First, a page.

Fratin, Christophe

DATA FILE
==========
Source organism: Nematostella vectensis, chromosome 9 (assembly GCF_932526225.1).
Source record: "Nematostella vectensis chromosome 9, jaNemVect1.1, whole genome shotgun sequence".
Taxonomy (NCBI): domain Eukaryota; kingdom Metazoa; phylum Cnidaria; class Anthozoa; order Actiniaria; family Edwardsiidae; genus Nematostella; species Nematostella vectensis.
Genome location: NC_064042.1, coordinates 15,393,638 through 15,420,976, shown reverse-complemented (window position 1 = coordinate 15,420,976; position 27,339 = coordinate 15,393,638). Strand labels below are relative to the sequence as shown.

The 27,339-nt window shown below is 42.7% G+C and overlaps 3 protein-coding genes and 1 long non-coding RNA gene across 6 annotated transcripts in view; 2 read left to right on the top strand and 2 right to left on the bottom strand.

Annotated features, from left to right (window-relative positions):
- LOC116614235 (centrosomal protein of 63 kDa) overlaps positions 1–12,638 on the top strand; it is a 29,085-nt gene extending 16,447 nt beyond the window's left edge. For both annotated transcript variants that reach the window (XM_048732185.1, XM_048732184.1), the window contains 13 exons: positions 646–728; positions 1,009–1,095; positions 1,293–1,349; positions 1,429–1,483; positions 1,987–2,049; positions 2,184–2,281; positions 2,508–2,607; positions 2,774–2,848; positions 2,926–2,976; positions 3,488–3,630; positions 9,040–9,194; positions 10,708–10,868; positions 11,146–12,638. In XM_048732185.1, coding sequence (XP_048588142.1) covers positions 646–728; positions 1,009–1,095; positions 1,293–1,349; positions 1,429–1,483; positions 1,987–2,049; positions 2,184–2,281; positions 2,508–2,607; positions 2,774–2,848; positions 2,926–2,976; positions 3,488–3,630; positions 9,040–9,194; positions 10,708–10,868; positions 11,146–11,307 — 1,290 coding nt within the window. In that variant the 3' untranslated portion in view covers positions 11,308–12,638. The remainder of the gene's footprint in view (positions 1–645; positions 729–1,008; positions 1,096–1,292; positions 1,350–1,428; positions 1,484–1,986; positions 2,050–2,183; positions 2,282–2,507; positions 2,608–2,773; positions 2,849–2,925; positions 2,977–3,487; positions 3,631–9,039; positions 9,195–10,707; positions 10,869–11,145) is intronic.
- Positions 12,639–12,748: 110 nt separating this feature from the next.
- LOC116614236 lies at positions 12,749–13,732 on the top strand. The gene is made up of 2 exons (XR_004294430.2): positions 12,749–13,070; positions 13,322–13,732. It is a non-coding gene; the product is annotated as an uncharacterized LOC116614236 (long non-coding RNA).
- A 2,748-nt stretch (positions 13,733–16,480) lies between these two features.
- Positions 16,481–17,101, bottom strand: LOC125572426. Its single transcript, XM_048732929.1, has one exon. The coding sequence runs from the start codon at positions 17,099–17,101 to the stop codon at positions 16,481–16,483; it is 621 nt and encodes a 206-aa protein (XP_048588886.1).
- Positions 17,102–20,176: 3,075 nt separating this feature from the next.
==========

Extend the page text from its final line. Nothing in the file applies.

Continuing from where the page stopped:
Christophe Fratin is a wildlife sculptor born in Metz in 1801. First a student of the Metz Free Art School, he then trained with Carl Vernet and Theodore Géricault in Paris. In 1831, his work was exhibited at the Salon de Peinture et de Sculpture of Fine Arts Academy.  From 1834 on,  success is achieved. In 1839 he was spotted by the Duke of Luynes and worked at Dampierre castle with great wildlife sculptors like Antoine-Louis Barye (1796-1875). He also worked with great success for foreign clients, English and American buyers, the Court of Russia and the Court of Germany, especially Sans-Souci and Babelsberg castles. In 1835 he started producing bronzes with founder Quesnel then Daubire. He married Marguerite-Sophie Pioche in 1836, and they had a son, Charles-Auguste, in 1837.  His style made him part of the Romantic Movement. Many orders were placed by ministers. In the 1840s orders grew scarce, and he had to reissue some of his pieces in a smaller size, then to sell his models, in order to overcome his financial difficulties, without success until his death in 1864.